This Week We Are Hot and Bothered By:
- the butt
- the Boss
- high framerates!
Thanks to scb0212 and Miller for crawling between the sheets for this week’s contributions. Send articles throughout the next week to ploughmanplods [at] gmail, post articles from the past week below for discussion, and Have a Happy Friday!
At Slate, Magdalene Tayler demands that White Lotus include a shot of a verboten body hole:
Isn’t it time to change the story? If any network were going to do it, it would be HBO, home of the most dick shots of any show in history. In fact, it would even seem appropriate for hole to appear on a show like Euphoria, where it would quickly become absorbed by the broader stunt and spectacle of the series itself. On a show like White Lotus, however, hole would retain the power to mean something on its own. In the first season, Steve Zahn’s penis wasn’t just there for the fun of showing a penis but was instead integral to our understanding of his character and his anxieties. It was a symbol not just of his masculinity but also of the fragility of his sense of self as he aged, both as a father and as a husband. It served nothing in the way of sex appeal. Couldn’t hole, in whatever form, offer just as rich a symbolic narrative?
Still at Slate but zooming out slightly, Heather Radke offers the definitive history of the Buns of Steel series of exercise videos and its larger context in body image culture:
Smithey says that at first there were only five or six students in his class, but the number quickly grew to over 40 repeat attendees. “They were coming because I was causing their butts to hurt so bad. And soon they started coming in and telling me all these wonderful stories about how their butts look so good and their husbands love it.” He tells me that his greatest moment of inspiration struck while talking to a group of students after class. One of them said: “Wow: Our buns feel like steel.” He recalls, “We all kind of fell silent.” They recognized genius when they heard it.
Lux Alptraum ponders where and how to find bisexual art:
That’s also how I think about bisexual art. To me, it’s not a question of whether there are bisexual people in it or not: art can prominently feature bisexuals characters while not really being bisexual (Brooklyn 99 falls into this category for me); it can also have no explicitly bisexual characters and yet embody this spirit, this curiosity and questioning, and thus be extremely bisexual (I feel like a lot of The Lonely Island’s work actually fits here, which I’ll have to go into detail on another day*). It’s the way that we can recognize that a movie is queer even when it’s populated entirely by straight people — that’s what I mean when I say that something is bisexual art.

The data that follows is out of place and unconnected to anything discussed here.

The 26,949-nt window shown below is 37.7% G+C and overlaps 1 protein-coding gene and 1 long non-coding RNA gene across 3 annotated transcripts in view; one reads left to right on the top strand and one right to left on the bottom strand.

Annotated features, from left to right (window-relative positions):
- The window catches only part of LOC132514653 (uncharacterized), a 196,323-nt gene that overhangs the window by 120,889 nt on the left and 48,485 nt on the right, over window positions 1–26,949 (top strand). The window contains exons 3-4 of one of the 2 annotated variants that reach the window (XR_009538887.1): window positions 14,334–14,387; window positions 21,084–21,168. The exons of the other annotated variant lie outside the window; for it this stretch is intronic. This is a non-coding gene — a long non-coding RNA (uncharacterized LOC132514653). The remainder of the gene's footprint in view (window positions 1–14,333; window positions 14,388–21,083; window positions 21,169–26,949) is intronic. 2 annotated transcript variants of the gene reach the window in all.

For Nashville Scene, Jason Shawhan checks the specs of Avatar: The Way Of Water:
But the problem is that this hybrid approach to [high frame rate] means the brain is constantly being shocked back and forth between the two modes of experience. The ways we perceive traditional 24 fps cinema versus any of the higher frame rates (and here I’m specifically talking about 30 to 60 frames per second, because the really high frame rates, like Lee’s 120 fps Billy Lynn’s Long Halftime Walk, don’t even feel like movies, but rather live experiences being watched through the proscenium arch of “reality”) are two very different mental processes. Simply put, as enthralling as the visual pleasures of this film are, it’s impossible for my curmudgeonly old-man eyes to fully engage with what’s happening, because things keep alternating between two very different modes of seeing.
At Downtime, Patrick Preziosi urges viewers to check out the newly available works of Soviet director Boris Barnet:
It’s likely that someone will stumble upon the masterworks of Barnet due to their limited accessibility, either in a reverential comment from filmmaker Jacques Rivette, or perhaps on the YouTube channel RVISION. Amongst its library of Soviet films, RVISION hosts a cache of Barnet’s films: The Girl with a Hatbox (1927), The House on Trubnaya (1928), The Thaw (1931), Outskirts (1933), By the Bluest of Seas and Dark Is the Night (1944). As the cinephile community has been stratified across the internet, our methods of discovery need to be stretched and reshaped. Barnet lives on in the newly established film journal Outskirts, whose first issue offered a full dossier on the director, and in these pockets of online film culture. Alexander Dovzhenko, Sergei Eisenstein, and Dziga Vertov smashed together the mechanics of both past and present, cementing their rightful place in the canon. Meanwhile, Barnet glides below them, cherry picking from innumerable styles of cinema along his own way.
For The Ringer, Elizabeth Nelson looks back on Bruce Springsteen’s Nebraska on its 40th anniversary:
The initial shock of its fathoms-deep menace remains undiminished, its major themes more resonant than ever. It’s a 40-minute recitation of corruption and violence that reimagines the to-live-outside-the-law-you-must-be-honest folk heroes of Bob Dylan’s John Wesley Harding as a promenade of pointlessly marauding psychopaths. Recorded almost entirely to a Tascam four-track, Nebraska is a stark vision of American degradation seen through the lens of a guilt-ridden lapsed Catholic grown prosperous as the world around him becomes less and less reasonable. Its central mystery feels in many ways unresolved: How did Springsteen get from the joyous automotive liberations of Born to Run to the hellscape highways of Nebraska in seven short years? Or was the distance really that far?